I think it’s important for me to keep my own pace by creating music as if I’m slowly tending a miniature garden after coming home from my day job. However, I’m not sure if my music is defined as ambient music. For now, I feel soothed when I listen to or make music that is quiet and calming or takes me to some faraway place.

If I lived in the countrysides, I would learn from the sounds of nature. On the other hand, in Tokyo, I can refer to urban clutter and the sound of advertisements. We are unconsciously
affected by all the environment surrounding us. In this way, I admit my work is influenced by Tokyo. I think going to shows and meeting people is a large advantage of living here. There are still nice parks and public baths where you can feel quiet here, though.



You have a new album coming out - what can listeners expect?

My new tape, Omnipresent Windows is coming out through Belgium label, Jj funhouse soon. I mainly used a Boss’s looper to make tracks and added simple melodies to them. The songs were composed while imaging traveling through different windows, moving from one unknown place to another. I’m happy if listeners could enjoy going from a different space and time. Taking a long walk, discovering a little truth to the wild, floating on a soft cloud bed, dreaming of a lazy garden, or escaping on the night train.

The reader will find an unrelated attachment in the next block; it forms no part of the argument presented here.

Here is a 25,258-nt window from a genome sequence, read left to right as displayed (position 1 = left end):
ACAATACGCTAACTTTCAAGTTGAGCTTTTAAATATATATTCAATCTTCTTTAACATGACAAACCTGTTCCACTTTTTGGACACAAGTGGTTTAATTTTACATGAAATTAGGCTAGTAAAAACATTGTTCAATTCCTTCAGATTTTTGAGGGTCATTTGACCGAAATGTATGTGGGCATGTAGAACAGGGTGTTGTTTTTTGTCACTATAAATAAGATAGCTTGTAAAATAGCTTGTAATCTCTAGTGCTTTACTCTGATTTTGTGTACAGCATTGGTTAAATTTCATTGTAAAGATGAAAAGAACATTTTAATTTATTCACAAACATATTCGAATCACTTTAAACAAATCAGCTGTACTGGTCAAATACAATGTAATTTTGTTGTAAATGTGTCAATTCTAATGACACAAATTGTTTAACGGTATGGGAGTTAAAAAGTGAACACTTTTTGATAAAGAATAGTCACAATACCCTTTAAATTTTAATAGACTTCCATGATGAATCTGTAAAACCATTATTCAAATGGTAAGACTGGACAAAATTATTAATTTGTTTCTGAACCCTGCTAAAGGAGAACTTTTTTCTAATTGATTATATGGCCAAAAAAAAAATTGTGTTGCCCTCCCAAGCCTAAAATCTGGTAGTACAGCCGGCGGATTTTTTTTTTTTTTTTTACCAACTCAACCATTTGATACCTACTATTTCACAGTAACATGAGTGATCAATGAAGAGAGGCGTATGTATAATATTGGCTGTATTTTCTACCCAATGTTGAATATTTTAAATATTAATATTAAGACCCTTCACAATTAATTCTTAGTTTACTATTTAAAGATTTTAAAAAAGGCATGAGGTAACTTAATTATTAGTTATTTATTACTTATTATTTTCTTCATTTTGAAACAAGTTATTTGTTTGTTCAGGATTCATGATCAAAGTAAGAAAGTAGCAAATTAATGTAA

For Métron Masahiro has put together a collection of his own works, featuring new tracks from his upcoming album Ominpresent Windows (due for a cassette release through Jj Funhouse but can be streamed & downloaded now directly from Masa's bandcamp), remixed versions of tracks from the aforementioned Music of inside the Snail's Shell and eight exclusive new recordings especially for this mix. It's always wonderful to receive new music for this series and the new tracks here are exceptional, adding to Takahashi's ever evolving and distinct sonic identity.

The tracks glide together as glistening chimes combine with hallucinogenic drones, souring strings and strange otherworldly recordings, all knitted together with the nostalgic sounds of Masahiro's elegant guitar playing. It's a beautiful snapshot of a talented artist whose musical miniature garden continues to expand and refine.




It's a beautiful snapshot of a talented artist whose musical miniature garden continues to expand and refine.


You spent a couple of years living in Vancouver, Canada - how did that experience differ from your life in Tokyo?